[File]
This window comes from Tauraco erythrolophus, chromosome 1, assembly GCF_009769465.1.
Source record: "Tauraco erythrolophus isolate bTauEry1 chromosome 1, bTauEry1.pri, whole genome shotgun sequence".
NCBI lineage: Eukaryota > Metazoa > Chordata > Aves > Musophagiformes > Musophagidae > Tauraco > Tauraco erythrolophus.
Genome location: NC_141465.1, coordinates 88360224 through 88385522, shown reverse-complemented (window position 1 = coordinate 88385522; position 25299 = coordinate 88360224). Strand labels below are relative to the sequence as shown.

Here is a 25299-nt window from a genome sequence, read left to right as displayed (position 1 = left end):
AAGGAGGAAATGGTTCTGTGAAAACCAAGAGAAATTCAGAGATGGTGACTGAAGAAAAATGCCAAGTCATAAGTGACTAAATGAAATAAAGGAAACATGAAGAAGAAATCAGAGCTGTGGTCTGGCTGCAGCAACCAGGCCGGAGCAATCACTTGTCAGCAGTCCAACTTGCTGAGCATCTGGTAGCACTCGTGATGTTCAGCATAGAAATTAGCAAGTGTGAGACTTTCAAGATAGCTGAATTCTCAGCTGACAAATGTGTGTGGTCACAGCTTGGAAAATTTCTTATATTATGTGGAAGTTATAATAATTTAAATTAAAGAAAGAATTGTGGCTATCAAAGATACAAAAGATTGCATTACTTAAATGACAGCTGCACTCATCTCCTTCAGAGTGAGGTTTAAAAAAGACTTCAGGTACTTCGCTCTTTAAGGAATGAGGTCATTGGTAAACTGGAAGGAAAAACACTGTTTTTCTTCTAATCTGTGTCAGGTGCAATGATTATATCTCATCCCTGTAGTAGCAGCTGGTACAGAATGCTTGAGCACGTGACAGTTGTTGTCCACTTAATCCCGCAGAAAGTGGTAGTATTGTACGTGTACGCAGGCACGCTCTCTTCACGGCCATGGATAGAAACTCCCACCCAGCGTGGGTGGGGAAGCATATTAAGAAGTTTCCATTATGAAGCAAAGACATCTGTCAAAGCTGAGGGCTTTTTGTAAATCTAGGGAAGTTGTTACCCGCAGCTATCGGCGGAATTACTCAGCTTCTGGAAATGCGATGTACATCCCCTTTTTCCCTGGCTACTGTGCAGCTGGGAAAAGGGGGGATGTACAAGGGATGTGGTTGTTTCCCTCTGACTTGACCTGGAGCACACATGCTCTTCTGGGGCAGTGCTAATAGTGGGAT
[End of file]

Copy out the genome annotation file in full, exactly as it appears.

This window comes from Tauraco erythrolophus, chromosome 1, assembly GCF_009769465.1.
Source record: "Tauraco erythrolophus isolate bTauEry1 chromosome 1, bTauEry1.pri, whole genome shotgun sequence".
NCBI lineage: Eukaryota > Metazoa > Chordata > Aves > Musophagiformes > Musophagidae > Tauraco > Tauraco erythrolophus.
Genome location: NC_141465.1, coordinates 88360224 through 88385522, shown reverse-complemented (window position 1 = coordinate 88385522; position 25299 = coordinate 88360224). Strand labels below are relative to the sequence as shown.

Here is a 25299-nt window from a genome sequence, read left to right as displayed (position 1 = left end):
AAGGAGGAAATGGTTCTGTGAAAACCAAGAGAAATTCAGAGATGGTGACTGAAGAAAAATGCCAAGTCATAAGTGACTAAATGAAATAAAGGAAACATGAAGAAGAAATCAGAGCTGTGGTCTGGCTGCAGCAACCAGGCCGGAGCAATCACTTGTCAGCAGTCCAACTTGCTGAGCATCTGGTAGCACTCGTGATGTTCAGCATAGAAATTAGCAAGTGTGAGACTTTCAAGATAGCTGAATTCTCAGCTGACAAATGTGTGTGGTCACAGCTTGGAAAATTTCTTATATTATGTGGAAGTTATAATAATTTAAATTAAAGAAAGAATTGTGGCTATCAAAGATACAAAAGATTGCATTACTTAAATGACAGCTGCACTCATCTCCTTCAGAGTGAGGTTTAAAAAAGACTTCAGGTACTTCGCTCTTTAAGGAATGAGGTCATTGGTAAACTGGAAGGAAAAACACTGTTTTTCTTCTAATCTGTGTCAGGTGCAATGATTATATCTCATCCCTGTAGTAGCAGCTGGTACAGAATGCTTGAGCACGTGACAGTTGTTGTCCACTTAATCCCGCAGAAAGTGGTAGTATTGTACGTGTACGCAGGCACGCTCTCTTCACGGCCATGGATAGAAACTCCCACCCAGCGTGGGTGGGGAAGCATATTAAGAAGTTTCCATTATGAAGCAAAGACATCTGTCAAAGCTGAGGGCTTTTTGTAAATCTAGGGAAGTTGTTACCCGCAGCTATCGGCGGAATTACTCAGCTTCTGGAAATGCGATGTACATCCCCTTTTTCCCTGGCTACTGTGCAGCTGGGAAAAGGGGGGATGTACAAGGGATGTGGTTGTTTCCCTCTGACTTGACCTGGAGCACACATGCTCTTCTGGGGCAGTGCTAATAGTGGGAT